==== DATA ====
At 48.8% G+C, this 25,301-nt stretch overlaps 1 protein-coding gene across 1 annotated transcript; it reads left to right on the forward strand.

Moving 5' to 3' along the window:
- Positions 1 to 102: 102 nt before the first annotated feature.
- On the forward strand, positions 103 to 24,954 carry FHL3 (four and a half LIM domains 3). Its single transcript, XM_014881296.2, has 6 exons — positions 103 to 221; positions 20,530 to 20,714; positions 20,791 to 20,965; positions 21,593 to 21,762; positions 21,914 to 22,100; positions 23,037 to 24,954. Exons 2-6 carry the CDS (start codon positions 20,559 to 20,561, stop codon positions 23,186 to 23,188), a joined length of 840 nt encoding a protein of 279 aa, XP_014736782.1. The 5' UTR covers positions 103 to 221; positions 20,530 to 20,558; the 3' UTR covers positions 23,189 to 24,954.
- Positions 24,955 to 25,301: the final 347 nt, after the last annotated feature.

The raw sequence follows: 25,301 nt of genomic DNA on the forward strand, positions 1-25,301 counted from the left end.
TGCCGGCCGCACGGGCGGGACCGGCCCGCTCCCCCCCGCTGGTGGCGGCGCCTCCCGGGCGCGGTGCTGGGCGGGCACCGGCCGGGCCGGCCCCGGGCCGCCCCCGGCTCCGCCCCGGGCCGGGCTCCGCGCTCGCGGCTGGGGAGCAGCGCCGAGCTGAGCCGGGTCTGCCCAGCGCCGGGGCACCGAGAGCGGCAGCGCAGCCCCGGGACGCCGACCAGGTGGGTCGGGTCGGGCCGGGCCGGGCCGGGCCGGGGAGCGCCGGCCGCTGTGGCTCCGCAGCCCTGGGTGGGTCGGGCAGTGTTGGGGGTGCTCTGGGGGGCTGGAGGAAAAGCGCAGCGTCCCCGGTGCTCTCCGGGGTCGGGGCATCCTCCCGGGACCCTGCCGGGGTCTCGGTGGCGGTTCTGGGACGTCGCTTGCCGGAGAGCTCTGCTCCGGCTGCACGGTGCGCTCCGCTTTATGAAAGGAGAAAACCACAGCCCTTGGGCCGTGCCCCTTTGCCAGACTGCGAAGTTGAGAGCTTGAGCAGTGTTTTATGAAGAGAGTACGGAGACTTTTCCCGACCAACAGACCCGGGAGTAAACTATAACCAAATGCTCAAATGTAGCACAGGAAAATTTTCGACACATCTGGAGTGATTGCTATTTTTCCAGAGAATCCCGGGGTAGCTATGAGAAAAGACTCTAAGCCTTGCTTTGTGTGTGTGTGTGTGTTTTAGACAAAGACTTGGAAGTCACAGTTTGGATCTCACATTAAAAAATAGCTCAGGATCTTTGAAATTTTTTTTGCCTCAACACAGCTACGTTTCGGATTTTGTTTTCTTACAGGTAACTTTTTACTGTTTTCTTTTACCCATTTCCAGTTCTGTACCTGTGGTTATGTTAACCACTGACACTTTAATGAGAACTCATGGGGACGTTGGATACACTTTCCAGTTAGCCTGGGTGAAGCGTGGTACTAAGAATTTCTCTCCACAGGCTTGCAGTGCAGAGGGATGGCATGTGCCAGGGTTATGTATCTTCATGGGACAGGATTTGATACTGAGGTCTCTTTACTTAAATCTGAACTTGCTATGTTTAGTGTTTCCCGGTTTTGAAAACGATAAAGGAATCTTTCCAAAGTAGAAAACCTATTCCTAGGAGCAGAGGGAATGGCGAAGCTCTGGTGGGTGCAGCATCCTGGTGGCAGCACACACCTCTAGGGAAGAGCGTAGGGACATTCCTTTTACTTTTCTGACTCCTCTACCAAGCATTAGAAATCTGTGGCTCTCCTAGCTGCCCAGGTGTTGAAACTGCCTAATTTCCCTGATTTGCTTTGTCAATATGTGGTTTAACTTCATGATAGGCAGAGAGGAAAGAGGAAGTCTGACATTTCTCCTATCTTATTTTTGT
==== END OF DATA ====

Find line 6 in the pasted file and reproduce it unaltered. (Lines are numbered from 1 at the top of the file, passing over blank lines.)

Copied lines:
The raw sequence follows: 25,301 nt of genomic DNA on the forward strand, positions 1-25,301 counted from the left end.